8. I don't want to prolong this discussion but just to say that acknowledging you have a weakness you want to remedy is good. So many trainees just assume they are capable and don't realise their inadequacy until they stand in the classroom teaching a full class, by which time it's often too late.
    Just keep practising Maths tests and you should be ok. Hope you get shortlisted. Best of luck.
     
  9. I don't think Alec was being rude and unhelpful, merely asking a challenging question which many people really don't like. He has a lot of experience and your response to him was quite rude and defensive in itself.
    I honestly do recommend the Nintendo DS games as well, my nephew's mental maths has really speeded up by using them and there's even one that reads out questions to you. You can do them on the train, 10 minutes here and there.
     
  10. I'm feeling pretty anxious as well,. I haven't really practice maths properly in 5 years, so thingd aren't particularly fresh in my mind..I have gone through all the tests on the tda website. Sometimes I have done really well, with 25/28, but other times I just can't seem to get my brain to work in the way I need it to! The maths section where you have the time isn't my problem, it is the mental maths section that is. The time limit seems to get to me :/ Questions I could answer under normal circumstances seem to become impossible with the time limit...
    We'll just have to keep practicing, and hope that on the day it goes the way we want it to :)
     
  11. sparkleshine

    sparkleshine New commenter

    Agreed - sometimes I do okay on the QTS practice tests, but it's just doing them so quickly that is the hardest bit! I know exactly what you mean...it's like you know you have so little time left and it just makes you panic. I'm trying to practise answering questions as quickly as possible but it's tricky.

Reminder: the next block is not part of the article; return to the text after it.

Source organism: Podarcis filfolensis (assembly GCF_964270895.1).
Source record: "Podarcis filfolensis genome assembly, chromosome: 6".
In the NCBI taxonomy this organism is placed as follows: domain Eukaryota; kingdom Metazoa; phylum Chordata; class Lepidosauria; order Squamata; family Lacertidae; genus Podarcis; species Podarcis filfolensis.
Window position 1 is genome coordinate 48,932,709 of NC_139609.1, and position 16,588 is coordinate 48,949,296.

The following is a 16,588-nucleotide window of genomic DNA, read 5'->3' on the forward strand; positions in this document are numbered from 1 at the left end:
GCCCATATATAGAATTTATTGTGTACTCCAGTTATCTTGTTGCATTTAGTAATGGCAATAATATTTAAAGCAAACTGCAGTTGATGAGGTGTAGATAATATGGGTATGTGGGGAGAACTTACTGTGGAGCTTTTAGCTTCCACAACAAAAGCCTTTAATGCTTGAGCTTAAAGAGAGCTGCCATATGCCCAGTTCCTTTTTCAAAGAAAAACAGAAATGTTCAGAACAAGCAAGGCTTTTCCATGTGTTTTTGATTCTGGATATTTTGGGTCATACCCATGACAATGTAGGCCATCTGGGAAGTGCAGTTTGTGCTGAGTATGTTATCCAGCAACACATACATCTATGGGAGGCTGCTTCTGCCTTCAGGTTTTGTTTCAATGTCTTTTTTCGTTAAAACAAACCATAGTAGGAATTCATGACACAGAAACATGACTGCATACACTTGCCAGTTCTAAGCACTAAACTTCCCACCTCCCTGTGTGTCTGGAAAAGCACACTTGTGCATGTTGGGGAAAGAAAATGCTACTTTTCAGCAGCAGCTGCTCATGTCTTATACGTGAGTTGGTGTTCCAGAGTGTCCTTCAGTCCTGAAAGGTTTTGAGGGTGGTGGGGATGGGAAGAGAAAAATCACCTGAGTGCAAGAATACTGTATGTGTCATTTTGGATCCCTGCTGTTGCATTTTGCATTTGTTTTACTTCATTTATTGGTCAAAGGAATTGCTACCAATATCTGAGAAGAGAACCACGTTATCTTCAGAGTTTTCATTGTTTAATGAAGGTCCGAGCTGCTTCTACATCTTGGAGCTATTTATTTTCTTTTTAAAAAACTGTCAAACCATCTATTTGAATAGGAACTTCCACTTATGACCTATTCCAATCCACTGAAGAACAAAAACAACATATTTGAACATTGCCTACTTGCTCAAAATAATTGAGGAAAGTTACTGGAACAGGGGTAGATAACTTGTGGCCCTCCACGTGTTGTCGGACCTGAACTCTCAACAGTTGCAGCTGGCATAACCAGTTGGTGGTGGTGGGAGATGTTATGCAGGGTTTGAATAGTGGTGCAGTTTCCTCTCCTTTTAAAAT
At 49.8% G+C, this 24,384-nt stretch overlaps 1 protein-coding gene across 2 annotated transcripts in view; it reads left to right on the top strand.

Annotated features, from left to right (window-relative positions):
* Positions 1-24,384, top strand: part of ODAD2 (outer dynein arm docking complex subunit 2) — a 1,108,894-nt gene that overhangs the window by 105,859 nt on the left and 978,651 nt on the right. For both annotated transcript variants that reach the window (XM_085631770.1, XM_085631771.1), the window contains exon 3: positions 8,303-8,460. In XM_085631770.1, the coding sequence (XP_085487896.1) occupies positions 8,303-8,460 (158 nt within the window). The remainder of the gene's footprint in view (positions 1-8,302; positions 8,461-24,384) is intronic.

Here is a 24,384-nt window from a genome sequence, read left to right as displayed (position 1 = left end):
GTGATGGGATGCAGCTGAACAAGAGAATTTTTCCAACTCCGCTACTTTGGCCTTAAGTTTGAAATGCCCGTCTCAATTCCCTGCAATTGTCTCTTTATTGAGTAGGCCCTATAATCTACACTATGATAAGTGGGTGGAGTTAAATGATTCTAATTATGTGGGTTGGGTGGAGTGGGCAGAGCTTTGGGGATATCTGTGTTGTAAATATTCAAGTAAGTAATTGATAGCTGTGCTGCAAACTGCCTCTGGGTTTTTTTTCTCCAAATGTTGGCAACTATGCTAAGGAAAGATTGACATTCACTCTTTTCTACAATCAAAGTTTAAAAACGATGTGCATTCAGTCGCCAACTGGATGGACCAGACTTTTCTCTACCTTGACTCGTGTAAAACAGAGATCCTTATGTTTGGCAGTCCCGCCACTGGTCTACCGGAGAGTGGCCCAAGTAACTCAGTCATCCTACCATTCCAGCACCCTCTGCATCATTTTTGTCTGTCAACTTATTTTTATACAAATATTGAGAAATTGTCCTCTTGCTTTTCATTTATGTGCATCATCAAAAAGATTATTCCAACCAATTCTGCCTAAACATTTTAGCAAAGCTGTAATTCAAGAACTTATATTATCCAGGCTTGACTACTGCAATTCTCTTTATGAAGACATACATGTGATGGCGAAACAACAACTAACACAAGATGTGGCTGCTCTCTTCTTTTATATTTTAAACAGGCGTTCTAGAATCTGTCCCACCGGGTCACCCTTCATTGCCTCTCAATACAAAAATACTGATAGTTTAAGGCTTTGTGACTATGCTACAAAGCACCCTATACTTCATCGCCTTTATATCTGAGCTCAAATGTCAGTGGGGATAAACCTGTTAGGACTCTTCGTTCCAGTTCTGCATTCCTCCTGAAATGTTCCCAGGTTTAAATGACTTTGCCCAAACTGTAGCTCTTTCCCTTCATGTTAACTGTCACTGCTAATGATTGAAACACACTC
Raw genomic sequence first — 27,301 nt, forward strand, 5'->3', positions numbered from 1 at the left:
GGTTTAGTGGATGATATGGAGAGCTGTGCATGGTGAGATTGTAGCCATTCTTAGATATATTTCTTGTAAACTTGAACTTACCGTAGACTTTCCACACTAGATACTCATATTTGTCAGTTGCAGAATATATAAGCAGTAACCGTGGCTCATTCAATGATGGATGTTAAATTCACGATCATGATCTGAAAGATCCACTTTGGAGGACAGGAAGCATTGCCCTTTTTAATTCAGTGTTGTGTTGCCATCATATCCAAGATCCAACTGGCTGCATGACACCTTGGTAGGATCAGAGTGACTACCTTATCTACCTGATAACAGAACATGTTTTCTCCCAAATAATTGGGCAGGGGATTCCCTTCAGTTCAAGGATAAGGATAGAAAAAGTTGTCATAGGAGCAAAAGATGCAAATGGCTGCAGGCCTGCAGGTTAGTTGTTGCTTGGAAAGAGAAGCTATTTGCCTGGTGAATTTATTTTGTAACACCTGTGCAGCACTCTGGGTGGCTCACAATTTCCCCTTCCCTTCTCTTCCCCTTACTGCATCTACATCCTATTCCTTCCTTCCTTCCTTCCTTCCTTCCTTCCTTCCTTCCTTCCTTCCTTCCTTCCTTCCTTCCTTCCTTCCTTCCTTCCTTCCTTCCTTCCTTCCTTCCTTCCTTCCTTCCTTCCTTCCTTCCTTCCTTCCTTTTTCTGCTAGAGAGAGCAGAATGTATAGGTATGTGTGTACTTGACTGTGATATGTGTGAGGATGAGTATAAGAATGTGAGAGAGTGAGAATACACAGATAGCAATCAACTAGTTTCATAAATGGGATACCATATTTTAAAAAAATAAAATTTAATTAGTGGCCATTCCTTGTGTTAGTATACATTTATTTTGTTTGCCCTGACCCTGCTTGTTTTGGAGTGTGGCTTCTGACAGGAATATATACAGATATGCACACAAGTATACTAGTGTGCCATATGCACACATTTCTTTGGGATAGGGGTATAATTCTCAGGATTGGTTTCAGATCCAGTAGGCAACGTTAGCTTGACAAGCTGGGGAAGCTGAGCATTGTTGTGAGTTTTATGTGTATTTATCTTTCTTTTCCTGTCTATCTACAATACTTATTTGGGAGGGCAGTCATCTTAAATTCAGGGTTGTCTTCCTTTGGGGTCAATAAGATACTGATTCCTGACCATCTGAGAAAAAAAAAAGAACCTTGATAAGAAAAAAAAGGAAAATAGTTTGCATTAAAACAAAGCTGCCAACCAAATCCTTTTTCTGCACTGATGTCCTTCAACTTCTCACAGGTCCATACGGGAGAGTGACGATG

Here's hoping it goes well for us [​IMG]

     
  12. Hi glitteratiglue,
    I am also rather anxious about this and have invested in some GCSE revision books and workbooks so I can work from those a little every evening. I completey agree with what you and the previous poster (sorry, can't see your name anymore) about "getting your brain in the right place" and feeling out of practice. It'e the silly things you forget and you just lose a bit of that mental agility over time but mostly I think it's down to confidence.
    If you were to ask me, I would tell you that I am terrible at maths. My grades in the subject however, have always been very good. In truth I am probably just rather lazy with my maths. And who isn't! There are fairly few jobs where you have to work with numbers everyday or where you encounter quickfire mental maths regularly (and don't just lazily reach for the calulator). On top of revising, I've been trying to combat this by challenging myself to do things like work out a different ratio of recipes, how much my boyfriend owes me for the shopping, how much the gas bill is between myself and my 3 flatmates. I know this sounds very basic but this is really helping my to get my confidence up and combat that laziness that I think we all battle with. And the more of it I do, the more I realise how lazy I have been up til this point and I have started looking for little challenges like adding up all the numbers at the bus stop. SIlly, but this has really helped me to feel more confident.
    Mostly, I'm really trying to use the time I have 'til my (fingers crossed) interview wisely nad positively. Rather than fretting about the maths test, try and channel your energy and make constructive use of your time.
    Saying that, I'm still terrified...but that's allowed :)
     
  13. sparkleshine

    sparkleshine New commenter

    Boosid - know exactly what you mean there about trying to incorporate maths practice into everyday life. I work in a job where I do calculations every day but instead of reaching for the calculator I'm working it out by hand instead. I'm even playing Brain Training on the Nintendo DS when I have a spare moment which I know sounds a bit silly but it's really helping me speed up my mental maths calculations.
    I'm not as good at Maths as you I'm sure, so I'm trying to work steadily through some of the topics in one of those CGP GCSE Maths revision/practice books. I think Maths is just one of those things that people panic about, but I suppose it's like anything - just keep doing it and you finally get it. I even had to remind myself of long division and long multiplication - but once I did I realised I remembered how to do it and it's not that hard after all.
    We'll get there!